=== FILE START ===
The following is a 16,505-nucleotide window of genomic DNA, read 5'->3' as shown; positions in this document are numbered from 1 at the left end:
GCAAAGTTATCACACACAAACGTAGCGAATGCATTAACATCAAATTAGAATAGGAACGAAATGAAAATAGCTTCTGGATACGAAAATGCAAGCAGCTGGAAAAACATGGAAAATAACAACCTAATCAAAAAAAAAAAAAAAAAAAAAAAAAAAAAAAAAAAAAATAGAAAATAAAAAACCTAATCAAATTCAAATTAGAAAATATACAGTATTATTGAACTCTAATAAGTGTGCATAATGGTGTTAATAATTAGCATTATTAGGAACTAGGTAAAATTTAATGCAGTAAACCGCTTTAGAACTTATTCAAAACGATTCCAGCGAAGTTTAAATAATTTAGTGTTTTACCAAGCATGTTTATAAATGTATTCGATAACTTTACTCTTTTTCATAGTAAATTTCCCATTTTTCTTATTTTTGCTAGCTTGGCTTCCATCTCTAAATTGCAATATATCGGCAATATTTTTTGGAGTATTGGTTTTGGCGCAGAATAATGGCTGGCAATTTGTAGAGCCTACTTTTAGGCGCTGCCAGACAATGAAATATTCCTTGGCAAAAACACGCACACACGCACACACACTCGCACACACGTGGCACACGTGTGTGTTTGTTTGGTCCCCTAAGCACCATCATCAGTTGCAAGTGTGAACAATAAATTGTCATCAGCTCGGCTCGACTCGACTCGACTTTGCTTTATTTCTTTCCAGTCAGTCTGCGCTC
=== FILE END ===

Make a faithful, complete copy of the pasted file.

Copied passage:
The following is a 16,505-nucleotide window of genomic DNA, read 5'->3' as shown; positions in this document are numbered from 1 at the left end:
GCAAAGTTATCACACACAAACGTAGCGAATGCATTAACATCAAATTAGAATAGGAACGAAATGAAAATAGCTTCTGGATACGAAAATGCAAGCAGCTGGAAAAACATGGAAAATAACAACCTAATCAAAAAAAAAAAAAAAAAAAAAAAAAAAAAAAAAAAAAATAGAAAATAAAAAACCTAATCAAATTCAAATTAGAAAATATACAGTATTATTGAACTCTAATAAGTGTGCATAATGGTGTTAATAATTAGCATTATTAGGAACTAGGTAAAATTTAATGCAGTAAACCGCTTTAGAACTTATTCAAAACGATTCCAGCGAAGTTTAAATAATTTAGTGTTTTACCAAGCATGTTTATAAATGTATTCGATAACTTTACTCTTTTTCATAGTAAATTTCCCATTTTTCTTATTTTTGCTAGCTTGGCTTCCATCTCTAAATTGCAATATATCGGCAATATTTTTTGGAGTATTGGTTTTGGCGCAGAATAATGGCTGGCAATTTGTAGAGCCTACTTTTAGGCGCTGCCAGACAATGAAATATTCCTTGGCAAAAACACGCACACACGCACACACACTCGCACACACGTGGCACACGTGTGTGTTTGTTTGGTCCCCTAAGCACCATCATCAGTTGCAAGTGTGAACAATAAATTGTCATCAGCTCGGCTCGACTCGACTCGACTTTGCTTTATTTCTTTCCAGTCAGTCTGCGCTC